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In Hunt for Stolen Auschwitz Sign, Poland Tightens Borders

Polish police and border guards stepped up security checks at airports and border crossings Saturday as the search intensified for the infamous sign stolen from the Auschwitz death camp memorial.

The brazen overnight theft of one of the Holocaust’s most chilling and notorious symbols early Friday sparked outrage from around the world, and Polish leaders declared recovering the 16-foot sign a top priority.

The sign read Arbeit Macht Frei — work makes you free — a grim Nazi slogan etched in the minds of millions. Interior Minister Jerzy Miller ordered police to question all possible witnesses and suspects in a nationwide effort to find the sign.

Meanwhile on Friday, President Shimon Peres met with Poland’s Prime Minister Donald Tusk in Copenhagen to discuss the theft of the infamous entrance sign.

Peres asked Tusk to take all necessary measures to capture the thieves and to restore the sign to its rightful place.

The President emphasized the importance of the sign to Tusk. “The sign has deep historical significance to the Jewish nation and to the entire world. It serves as a memorial for more than a million Jews who were exterminated at Auschwitz.”

Tusk assured Peres that his government is putting all its efforts in investigating the event and said that he has instructed the public security minister, who heads the police and special security forces in Poland, to make the sign theft a top priority.

“The sign’s theft is a very severe act and it is as painful for us as it is for you,” Tusk said.

Foreign Ministry official Yossi Levy said that Israel was “astounded and angry about the theft at Auschwitz.”

“Israel has full faith in the Polish authorities in charge of the investigation, and believes that the Polish police will apprehend the inhuman thieves and restore the sign to its place to serve as a chilling testimony of the horrors committed at the camp.”

Polish police spokeswoman Katarzyna Padlo said local authorities believed the sign was stolen between 3:30 a.m. and 5 a.m., when museum guards noticed that it was missing and alerted the police.

Padlo added that the iron sign, which spanned a gate at the main entrance to the former Nazi death camp, was removed by being unscrewed on one side and pulled off on the other.

Police are offering 5,000 zloty ($1,700 dollars) for information about the thieves or where the sign might be hidden, while private security firm Art-Security group offered twice that much.

They are also appealing to residents of Oswiecim for tips. The museum itself offered a 100,000-zloty ($34,000) award for information, a spokesman said late Friday.

The daily Gazeta Wyborcza said on its website that the museum authorities had already installed a replica sign over the gate that had been used briefly a few years ago when the original was being repaired.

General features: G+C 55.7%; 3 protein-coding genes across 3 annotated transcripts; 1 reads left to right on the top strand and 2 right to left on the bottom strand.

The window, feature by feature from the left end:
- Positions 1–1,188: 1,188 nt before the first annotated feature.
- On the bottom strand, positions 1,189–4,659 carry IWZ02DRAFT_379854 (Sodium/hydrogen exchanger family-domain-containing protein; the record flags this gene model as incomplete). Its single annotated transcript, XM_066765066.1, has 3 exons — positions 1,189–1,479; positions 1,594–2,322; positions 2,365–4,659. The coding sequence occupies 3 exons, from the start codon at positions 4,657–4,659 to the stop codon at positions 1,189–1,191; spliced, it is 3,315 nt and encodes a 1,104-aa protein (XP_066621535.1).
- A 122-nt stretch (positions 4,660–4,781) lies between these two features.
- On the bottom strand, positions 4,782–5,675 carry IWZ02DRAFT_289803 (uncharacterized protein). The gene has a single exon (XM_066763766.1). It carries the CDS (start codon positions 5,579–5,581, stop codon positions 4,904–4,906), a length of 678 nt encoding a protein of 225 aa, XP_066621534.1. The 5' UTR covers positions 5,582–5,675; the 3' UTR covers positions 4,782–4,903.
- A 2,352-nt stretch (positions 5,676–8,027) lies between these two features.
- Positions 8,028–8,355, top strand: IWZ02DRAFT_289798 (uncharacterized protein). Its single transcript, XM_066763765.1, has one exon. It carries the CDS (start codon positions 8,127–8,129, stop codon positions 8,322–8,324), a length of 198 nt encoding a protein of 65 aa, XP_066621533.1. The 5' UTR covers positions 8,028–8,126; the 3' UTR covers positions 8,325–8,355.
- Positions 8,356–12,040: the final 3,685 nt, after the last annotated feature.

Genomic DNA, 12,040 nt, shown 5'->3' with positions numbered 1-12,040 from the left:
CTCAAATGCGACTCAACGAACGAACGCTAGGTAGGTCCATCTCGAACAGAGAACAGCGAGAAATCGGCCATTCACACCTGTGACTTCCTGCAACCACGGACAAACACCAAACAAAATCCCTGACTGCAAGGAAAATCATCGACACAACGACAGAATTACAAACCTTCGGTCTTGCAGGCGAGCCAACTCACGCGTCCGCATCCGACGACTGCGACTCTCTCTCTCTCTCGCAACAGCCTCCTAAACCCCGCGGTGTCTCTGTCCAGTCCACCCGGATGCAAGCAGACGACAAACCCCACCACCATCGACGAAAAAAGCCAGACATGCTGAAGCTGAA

“This [theft] is very saddening,” Gazeta Wyborcza quoted Jaroslaw Mensfelt, the museum’s spokesman, as saying.

“The thieves either didn’t know where they were or — what’s even worse — they did know but that didn’t prevent them from stealing.”

Information and Diaspora Minister Yuli Edelstein said in response that “this is one the Polish police’s biggest failures,” adding that” anti-Semitic events in the world are multiplying, and there is a valid fear for the safety of the Jews in the Diaspora.”

Noah Flug, who heads an umbrella organization of Holocaust survivors’ advocacy groups in Israel, said that he hopes the Polish police direct major efforts towards solving the crime and bringing the perpetrators to justice.

Hundreds of thousands of people visit the museum every year, but ticket sales are not enough to maintain the open-air site with its 155 buildings — including the gas chambers — 300 ruined facilities and hundreds of thousands of personal items.

On Wednesday, Germany committed itself to paying half the cost of restoring the leaky buildings and crumbling personal possessions of the former Nazi death camp.

The premiers of Germany’s 16 federal states and Chancellor Angela Merkel agreed in Berlin to contribute 60 million euros, saying Auschwitz must be maintained as a monument to condemn the Holocaust and Nazi reign of terror.

More than one million people, the large majority of whom were Jews, were murdered at the Auschwitz-Birkenau extermination camp, spread over three sites. Birkenau, also known as Auschwitz II, was the site of gas chambers.

The Auschwitz-Birkenau International Memorial Foundation has appealed for 120 million euros to patch up 150 buildings and the ruins of 300 others. The money is also needed to preserve victims’ stored personal effects, including 80,000 shoes and 3,800 suitcases

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